A: Roma, Lazio, Italy, B: Los Angeles, California, United States, C: Charlottesville, Virginia, United States, D: Milano, Lombardia, Italy, E: Pessac, Nouvelle-Aquitaine, France, F: Caen, Normandie, France
In 1997 the Institute for Advanced Technology in the Humanities (IATH) of the University of Virginia, the UCLA Cultural Virtual Reality Laboratory (CVRLab), the UCLA Experimential Technologies Center (ETC), the Reverse Engineering (INDACO) Lab at the Politecnico di Milano, the Ausonius Institute of the CNRS at the University of Bordeaux-3, and the University of Caen, lower Normandy, began collaboration on a project to create a digital model of ancient Rome as it appeared in late antiquity. The notional date of the model is June 21, 320 A.D.
"The primary purpose of this phase of the project was to spatialize and present information and theories about how the city looked at this moment in time, which was more or less the height of its development as the capital of the Roman Empire. A secondary, but important, goal was to create the cyberinfrastructure whereby the model could be updated, corrected, and augmented. Spatialization and presentation involve two related forms of communication: (1) the knowledge we have about the city has been used to reconstruct digitally how its topography, urban infrastructure (streets, bridges, aqueducts, walls, etc.), and individual buildings and monuments might have looked; and (2) whenever possible, the sources of archaeological information or speculative reasoning behind the digital reconstructions, as well as valuable online resources for understanding the sites of ancient Rome, have been made available to users. The model is thus a representation of the state of our knowledge (and, implicitly, of our ignorance) about the urban topography of ancient Rome at various periods of time. Beyond this primary use, the model can function in other ways. It can be used to teach students or the general public about how the city looked; it can be used to gather data not otherwise available, such as the alignment of built features in the city with respect to each other or to natural features and phenomena; and, it can be used to run urban or architectural experiments not otherwise possible, such as how well the city or the buildings within it functioned in terms of heating and ventilation, illumination, circulation of people, etc. Finally, a digital model can be easily updated to reflect corrections to the model or new archaeological discoveries."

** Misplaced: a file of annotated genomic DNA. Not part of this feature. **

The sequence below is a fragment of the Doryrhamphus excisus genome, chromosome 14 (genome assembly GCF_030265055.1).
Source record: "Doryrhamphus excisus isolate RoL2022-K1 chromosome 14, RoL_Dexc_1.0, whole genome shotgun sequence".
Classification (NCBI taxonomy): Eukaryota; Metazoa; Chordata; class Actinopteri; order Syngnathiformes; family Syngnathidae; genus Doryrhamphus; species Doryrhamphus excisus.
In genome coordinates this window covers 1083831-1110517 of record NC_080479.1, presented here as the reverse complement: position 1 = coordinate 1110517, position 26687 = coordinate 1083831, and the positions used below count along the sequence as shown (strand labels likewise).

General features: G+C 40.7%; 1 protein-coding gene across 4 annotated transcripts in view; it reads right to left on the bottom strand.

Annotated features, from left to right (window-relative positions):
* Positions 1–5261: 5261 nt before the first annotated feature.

"Starting on June 11, 2007, when the model of ancient Rome was first shown publicly at a ceremony in Rome, a number of video fly-throughs and static images of the model were posted for free public viewing online. In August, 2008, the alpha version of Rome Reborn 2.0 was demonstrated at SIGGRAPH held at the Los Angeles Convention Center. In November, 2008, the latest version of Rome Reborn 1.0 was published to the Internet as in Google Earth." (quotations from the Rome Reborn website of the Institute for Advanced Technology in the Humanities at the University of Virginia, accessed 01-21-2009)